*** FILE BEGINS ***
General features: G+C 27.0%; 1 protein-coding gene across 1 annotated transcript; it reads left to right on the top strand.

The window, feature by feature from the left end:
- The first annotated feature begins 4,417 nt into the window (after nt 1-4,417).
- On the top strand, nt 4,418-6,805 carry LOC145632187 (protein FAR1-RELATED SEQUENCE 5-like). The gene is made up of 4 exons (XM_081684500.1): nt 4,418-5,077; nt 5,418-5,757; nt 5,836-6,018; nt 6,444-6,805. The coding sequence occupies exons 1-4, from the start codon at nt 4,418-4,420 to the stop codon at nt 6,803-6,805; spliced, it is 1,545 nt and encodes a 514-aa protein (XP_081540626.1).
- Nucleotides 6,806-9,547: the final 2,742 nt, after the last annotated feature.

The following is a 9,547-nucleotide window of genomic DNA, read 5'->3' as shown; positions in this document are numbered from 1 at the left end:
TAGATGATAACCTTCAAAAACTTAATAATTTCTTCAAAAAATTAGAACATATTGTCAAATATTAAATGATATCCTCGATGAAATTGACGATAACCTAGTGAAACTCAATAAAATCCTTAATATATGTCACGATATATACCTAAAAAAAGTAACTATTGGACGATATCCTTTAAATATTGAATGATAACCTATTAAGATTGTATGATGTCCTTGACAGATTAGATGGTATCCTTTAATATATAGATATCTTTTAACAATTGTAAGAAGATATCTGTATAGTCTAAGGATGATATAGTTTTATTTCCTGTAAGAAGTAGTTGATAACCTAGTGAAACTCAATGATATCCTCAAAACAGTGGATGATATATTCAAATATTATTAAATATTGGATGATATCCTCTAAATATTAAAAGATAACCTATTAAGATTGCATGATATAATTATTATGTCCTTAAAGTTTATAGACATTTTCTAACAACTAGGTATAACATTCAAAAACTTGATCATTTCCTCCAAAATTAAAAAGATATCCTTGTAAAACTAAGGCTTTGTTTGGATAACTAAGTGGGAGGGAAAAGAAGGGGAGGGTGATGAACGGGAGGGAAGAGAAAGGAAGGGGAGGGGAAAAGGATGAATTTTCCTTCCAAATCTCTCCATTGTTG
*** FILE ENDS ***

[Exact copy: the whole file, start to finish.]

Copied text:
General features: G+C 27.0%; 1 protein-coding gene across 1 annotated transcript; it reads left to right on the top strand.

The window, feature by feature from the left end:
- The first annotated feature begins 4,417 nt into the window (after nt 1-4,417).
- On the top strand, nt 4,418-6,805 carry LOC145632187 (protein FAR1-RELATED SEQUENCE 5-like). The gene is made up of 4 exons (XM_081684500.1): nt 4,418-5,077; nt 5,418-5,757; nt 5,836-6,018; nt 6,444-6,805. The coding sequence occupies exons 1-4, from the start codon at nt 4,418-4,420 to the stop codon at nt 6,803-6,805; spliced, it is 1,545 nt and encodes a 514-aa protein (XP_081540626.1).
- Nucleotides 6,806-9,547: the final 2,742 nt, after the last annotated feature.

The following is a 9,547-nucleotide window of genomic DNA, read 5'->3' as shown; positions in this document are numbered from 1 at the left end:
TAGATGATAACCTTCAAAAACTTAATAATTTCTTCAAAAAATTAGAACATATTGTCAAATATTAAATGATATCCTCGATGAAATTGACGATAACCTAGTGAAACTCAATAAAATCCTTAATATATGTCACGATATATACCTAAAAAAAGTAACTATTGGACGATATCCTTTAAATATTGAATGATAACCTATTAAGATTGTATGATGTCCTTGACAGATTAGATGGTATCCTTTAATATATAGATATCTTTTAACAATTGTAAGAAGATATCTGTATAGTCTAAGGATGATATAGTTTTATTTCCTGTAAGAAGTAGTTGATAACCTAGTGAAACTCAATGATATCCTCAAAACAGTGGATGATATATTCAAATATTATTAAATATTGGATGATATCCTCTAAATATTAAAAGATAACCTATTAAGATTGCATGATATAATTATTATGTCCTTAAAGTTTATAGACATTTTCTAACAACTAGGTATAACATTCAAAAACTTGATCATTTCCTCCAAAATTAAAAAGATATCCTTGTAAAACTAAGGCTTTGTTTGGATAACTAAGTGGGAGGGAAAAGAAGGGGAGGGTGATGAACGGGAGGGAAGAGAAAGGAAGGGGAGGGGAAAAGGATGAATTTTCCTTCCAAATCTCTCCATTGTTG